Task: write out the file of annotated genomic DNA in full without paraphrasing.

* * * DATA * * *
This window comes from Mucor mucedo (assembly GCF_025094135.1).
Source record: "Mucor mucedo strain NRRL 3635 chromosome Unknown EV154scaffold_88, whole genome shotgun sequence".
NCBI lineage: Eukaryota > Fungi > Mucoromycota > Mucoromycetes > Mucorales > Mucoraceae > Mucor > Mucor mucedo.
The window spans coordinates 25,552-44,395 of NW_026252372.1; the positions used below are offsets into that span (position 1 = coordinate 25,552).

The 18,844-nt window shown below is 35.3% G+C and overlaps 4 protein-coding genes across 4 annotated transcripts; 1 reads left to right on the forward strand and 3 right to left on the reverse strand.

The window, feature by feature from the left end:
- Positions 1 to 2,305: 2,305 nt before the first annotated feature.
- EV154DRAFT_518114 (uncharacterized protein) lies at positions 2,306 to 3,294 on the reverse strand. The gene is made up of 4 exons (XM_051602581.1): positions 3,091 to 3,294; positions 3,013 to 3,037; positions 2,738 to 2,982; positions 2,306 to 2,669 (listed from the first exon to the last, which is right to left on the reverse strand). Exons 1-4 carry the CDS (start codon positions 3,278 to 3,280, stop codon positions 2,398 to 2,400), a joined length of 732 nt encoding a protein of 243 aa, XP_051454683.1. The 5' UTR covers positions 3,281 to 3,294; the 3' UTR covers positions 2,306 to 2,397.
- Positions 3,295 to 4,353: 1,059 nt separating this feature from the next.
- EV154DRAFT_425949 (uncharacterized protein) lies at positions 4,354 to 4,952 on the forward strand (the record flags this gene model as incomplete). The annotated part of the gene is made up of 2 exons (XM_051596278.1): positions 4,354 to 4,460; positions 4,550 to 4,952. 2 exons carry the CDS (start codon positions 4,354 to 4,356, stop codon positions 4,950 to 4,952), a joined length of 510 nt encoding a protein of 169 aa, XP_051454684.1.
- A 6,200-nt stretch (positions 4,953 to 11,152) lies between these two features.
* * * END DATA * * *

This window comes from Mucor mucedo (assembly GCF_025094135.1).
Source record: "Mucor mucedo strain NRRL 3635 chromosome Unknown EV154scaffold_88, whole genome shotgun sequence".
NCBI lineage: Eukaryota > Fungi > Mucoromycota > Mucoromycetes > Mucorales > Mucoraceae > Mucor > Mucor mucedo.
The window spans coordinates 25,552-44,395 of NW_026252372.1; the positions used below are offsets into that span (position 1 = coordinate 25,552).

The 18,844-nt window shown below is 35.3% G+C and overlaps 4 protein-coding genes across 4 annotated transcripts; 1 reads left to right on the forward strand and 3 right to left on the reverse strand.

The window, feature by feature from the left end:
- Positions 1 to 2,305: 2,305 nt before the first annotated feature.
- EV154DRAFT_518114 (uncharacterized protein) lies at positions 2,306 to 3,294 on the reverse strand. The gene is made up of 4 exons (XM_051602581.1): positions 3,091 to 3,294; positions 3,013 to 3,037; positions 2,738 to 2,982; positions 2,306 to 2,669 (listed from the first exon to the last, which is right to left on the reverse strand). Exons 1-4 carry the CDS (start codon positions 3,278 to 3,280, stop codon positions 2,398 to 2,400), a joined length of 732 nt encoding a protein of 243 aa, XP_051454683.1. The 5' UTR covers positions 3,281 to 3,294; the 3' UTR covers positions 2,306 to 2,397.
- Positions 3,295 to 4,353: 1,059 nt separating this feature from the next.
- EV154DRAFT_425949 (uncharacterized protein) lies at positions 4,354 to 4,952 on the forward strand (the record flags this gene model as incomplete). The annotated part of the gene is made up of 2 exons (XM_051596278.1): positions 4,354 to 4,460; positions 4,550 to 4,952. 2 exons carry the CDS (start codon positions 4,354 to 4,356, stop codon positions 4,950 to 4,952), a joined length of 510 nt encoding a protein of 169 aa, XP_051454684.1.
- A 6,200-nt stretch (positions 4,953 to 11,152) lies between these two features.